Photo Credit: Asher Schwartz

Starting with the Midrash (Vayikra Rabbah 25:5), many have noted the parallels between Parshat Kedoshim and the Ten Commandments. Whether one is sympathetic to the comparison or not, two things cannot be denied: 1)There is an unusually dense amount of overlap between the two sections; yet 2) the order and phrasing of the two sections are vastly different. Hence, even if we side with the commentaries that feel that all ten of the Decalogue’s commandments are to be found in Kedoshim, we are still left with the question about the vastly different presentations.

Before we go further, it is important to understand that both presentations consist of fundamental laws, somehow more crucial to the Jewish faith than laws presented in other sections. In the case of the Ten Commandments, this is quite obvious and needs no elaboration. In the case of Parshat Kedoshim, it is somewhat more subtle. Yet its location in the middle of the middle book and its public presentation clearly add to the sense that something of extra importance is happening.


The above observation strengthens our question – if both are lists of the fundamental laws, why – in spite of their similarities – are they so different? And while we are on it, note that it is not only the content that is different, but the way in which the two lists are presented as well: The Ten Commandments are given in a highly dramatic and even terrifying revelation by God, Himself; whereas the laws of Kedoshim are presented by Moshe in a comparatively routine address,

I believe that the answer to this question is alluded to by the key phrases that introduce God in each section. Whereas with the Ten Commandments, He is described as the One who took the Jews out of Egypt, here He is simply described as being holy. It would seem that both phrases set the tone for the list that comes afterwards. If we are to follow God because of His taking us out of Egypt, the basics come out one way; but if we are to follow Him because He is holy, these same basics (or ones similar to them) come out quite differently.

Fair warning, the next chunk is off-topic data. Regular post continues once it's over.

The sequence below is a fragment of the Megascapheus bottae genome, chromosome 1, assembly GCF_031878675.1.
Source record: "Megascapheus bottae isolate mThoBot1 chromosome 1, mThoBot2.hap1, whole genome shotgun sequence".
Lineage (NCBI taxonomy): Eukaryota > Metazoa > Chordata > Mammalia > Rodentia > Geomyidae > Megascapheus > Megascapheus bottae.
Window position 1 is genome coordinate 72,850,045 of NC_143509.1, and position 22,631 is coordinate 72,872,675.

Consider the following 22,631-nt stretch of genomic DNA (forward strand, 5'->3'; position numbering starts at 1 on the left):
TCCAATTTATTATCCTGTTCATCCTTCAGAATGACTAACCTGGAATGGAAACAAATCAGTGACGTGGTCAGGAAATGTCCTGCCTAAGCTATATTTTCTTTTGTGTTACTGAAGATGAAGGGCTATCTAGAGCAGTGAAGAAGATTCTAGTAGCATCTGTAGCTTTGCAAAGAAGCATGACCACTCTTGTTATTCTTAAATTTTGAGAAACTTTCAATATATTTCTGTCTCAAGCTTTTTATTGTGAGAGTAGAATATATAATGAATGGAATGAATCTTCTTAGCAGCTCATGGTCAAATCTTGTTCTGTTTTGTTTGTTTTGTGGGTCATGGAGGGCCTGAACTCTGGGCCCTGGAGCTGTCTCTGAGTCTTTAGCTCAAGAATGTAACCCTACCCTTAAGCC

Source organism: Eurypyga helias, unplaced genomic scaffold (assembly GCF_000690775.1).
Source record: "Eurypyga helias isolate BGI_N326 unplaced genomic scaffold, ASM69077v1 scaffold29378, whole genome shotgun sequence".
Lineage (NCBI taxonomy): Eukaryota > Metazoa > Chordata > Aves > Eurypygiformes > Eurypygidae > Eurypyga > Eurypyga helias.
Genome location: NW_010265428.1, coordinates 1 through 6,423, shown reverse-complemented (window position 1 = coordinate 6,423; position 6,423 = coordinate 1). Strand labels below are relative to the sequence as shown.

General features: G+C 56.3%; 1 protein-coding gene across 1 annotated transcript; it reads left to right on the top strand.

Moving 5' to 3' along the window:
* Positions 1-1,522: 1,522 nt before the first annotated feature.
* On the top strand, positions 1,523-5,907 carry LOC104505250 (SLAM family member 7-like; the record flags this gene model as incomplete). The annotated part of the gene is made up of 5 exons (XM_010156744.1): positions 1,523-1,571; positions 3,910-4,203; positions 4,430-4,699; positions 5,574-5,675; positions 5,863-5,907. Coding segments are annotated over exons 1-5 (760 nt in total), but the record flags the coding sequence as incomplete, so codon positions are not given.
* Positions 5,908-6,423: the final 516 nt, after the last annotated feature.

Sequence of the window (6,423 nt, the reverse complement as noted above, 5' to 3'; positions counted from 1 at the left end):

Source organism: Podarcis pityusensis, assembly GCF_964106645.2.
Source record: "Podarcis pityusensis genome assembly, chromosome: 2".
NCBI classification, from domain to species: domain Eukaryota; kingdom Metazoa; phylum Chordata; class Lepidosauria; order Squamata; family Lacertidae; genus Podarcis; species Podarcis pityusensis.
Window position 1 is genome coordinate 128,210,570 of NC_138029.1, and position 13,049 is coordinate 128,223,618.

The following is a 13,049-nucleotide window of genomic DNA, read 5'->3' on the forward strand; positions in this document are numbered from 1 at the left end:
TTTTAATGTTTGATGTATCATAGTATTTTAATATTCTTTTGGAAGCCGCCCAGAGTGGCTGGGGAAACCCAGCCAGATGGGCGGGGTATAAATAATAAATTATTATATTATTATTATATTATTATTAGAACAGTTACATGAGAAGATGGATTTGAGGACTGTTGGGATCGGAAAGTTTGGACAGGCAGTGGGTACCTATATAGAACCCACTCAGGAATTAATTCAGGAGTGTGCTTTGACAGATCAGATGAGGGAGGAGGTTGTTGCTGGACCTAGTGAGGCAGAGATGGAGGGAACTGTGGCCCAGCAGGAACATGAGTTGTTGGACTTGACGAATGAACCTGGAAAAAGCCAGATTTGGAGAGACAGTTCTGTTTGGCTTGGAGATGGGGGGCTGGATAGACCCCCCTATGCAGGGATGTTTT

Let us give an example of this (the fuller presentation will have to wait for the eventual publication of my last book in the Redeeming Relevance series). In speaking about the Ten Commandments, the Talmud (Kiddushin 31a), imagines an initial critique by the nations of the world. According to that discussion, the critique is only assuaged when they get to the fifth commandment of honoring father and mother. What is important for our purposes is the assertion that the fifth commandment would be more impactful on the gentiles than the first four. To draw out its implications, had the Ten Commandments been given to the gentiles, it should have began with relating properly to parents. How interesting, then, that this is exactly the concept presented first on the list in Kedoshim!

While the section in Kedoshim is just as directed to the Jews as the Ten Commandments, it seems that the former is more attuned to the gentile critique. And if we understand the book of Vayikra as presenting a model of what it means to be a nation of priests, this makes perfect sense. As I have mentioned elsewhere, the nation of priests notion is essentially about being religious leaders and functionaries for the rest of the world. To do that, the same essentials that the Jews received on Mount Sinai had to be packaged differently and, in some cases, refined, redistributed or even replaced (as a fundamental, not as a commandment). This idea is particularly strengthened by the several commentators (for example, Rav Hirsch and Malbim) who understand the key commandment in this section about loving your neighbor as speaking about any neighbor, Jew as well as non-Jew. Remember that, surprisingly, this central doctrine does not appear in the Ten Commandments. According to our understanding, however, this concept only takes on its full significance when the Jew is outwardly directed, as he is in our context here. A further indication of this idea is the unique wording in the blessing recited by the Kohanim before blessing the people, wherein they are commanded to do so with love. Just as the priest must love his congregation when serving them, the Jew must love his.

The different contexts also explain the difference in presentation. In bringing the Jews to the new Divine order, that would be Kabbalat HaTorah, there was a need to stress God’s authority. With the Ten Commandments, this is achieved in context and in presentation. But in preparing the Jews to be a nation of priests, it was less the authority of God that needed to be stressed than His kedusha – which would be best translated here as inspiring elevation. For such purposes, a more thorough and less emotional presentation would be more to the point. The central laws that were to follow were laws that allowed the Jews to emulate the kedusha aspect of God. In other words, just like He is inspiringly elevated, so too were the Jews to be inspiringly elevated. And that is the mission of the nation of priests.


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Rabbi Francis Nataf ( is a Jerusalem-based educator and thinker and the author of four books of contemporary Torah commentary. His parshah column appears weekly in The Jewish Press. Rabbi Nataf is also the author of, "Redeeming Relevance in the Book of Leviticus"